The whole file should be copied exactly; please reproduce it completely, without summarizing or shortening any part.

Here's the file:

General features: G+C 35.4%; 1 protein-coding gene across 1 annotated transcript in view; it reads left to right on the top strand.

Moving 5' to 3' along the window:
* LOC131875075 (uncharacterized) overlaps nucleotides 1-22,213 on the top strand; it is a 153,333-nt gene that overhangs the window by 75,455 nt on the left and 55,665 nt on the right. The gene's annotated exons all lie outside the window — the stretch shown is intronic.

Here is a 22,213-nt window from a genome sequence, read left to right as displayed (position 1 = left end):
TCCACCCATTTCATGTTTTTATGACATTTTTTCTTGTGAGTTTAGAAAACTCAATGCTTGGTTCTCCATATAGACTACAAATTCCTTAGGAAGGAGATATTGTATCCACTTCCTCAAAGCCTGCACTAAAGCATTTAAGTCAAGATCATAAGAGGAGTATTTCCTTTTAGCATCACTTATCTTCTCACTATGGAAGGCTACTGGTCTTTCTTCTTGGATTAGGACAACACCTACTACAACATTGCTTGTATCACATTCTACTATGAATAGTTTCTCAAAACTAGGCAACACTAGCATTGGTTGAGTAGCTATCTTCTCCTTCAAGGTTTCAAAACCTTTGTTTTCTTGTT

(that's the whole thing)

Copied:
General features: G+C 35.4%; 1 protein-coding gene across 1 annotated transcript in view; it reads left to right on the top strand.

Moving 5' to 3' along the window:
* LOC131875075 (uncharacterized) overlaps nucleotides 1-22,213 on the top strand; it is a 153,333-nt gene that overhangs the window by 75,455 nt on the left and 55,665 nt on the right. The gene's annotated exons all lie outside the window — the stretch shown is intronic.

Here is a 22,213-nt window from a genome sequence, read left to right as displayed (position 1 = left end):
TCCACCCATTTCATGTTTTTATGACATTTTTTCTTGTGAGTTTAGAAAACTCAATGCTTGGTTCTCCATATAGACTACAAATTCCTTAGGAAGGAGATATTGTATCCACTTCCTCAAAGCCTGCACTAAAGCATTTAAGTCAAGATCATAAGAGGAGTATTTCCTTTTAGCATCACTTATCTTCTCACTATGGAAGGCTACTGGTCTTTCTTCTTGGATTAGGACAACACCTACTACAACATTGCTTGTATCACATTCTACTATGAATAGTTTCTCAAAACTAGGCAACACTAGCATTGGTTGAGTAGCTATCTTCTCCTTCAAGGTTTCAAAACCTTTGTTTTCTTGTT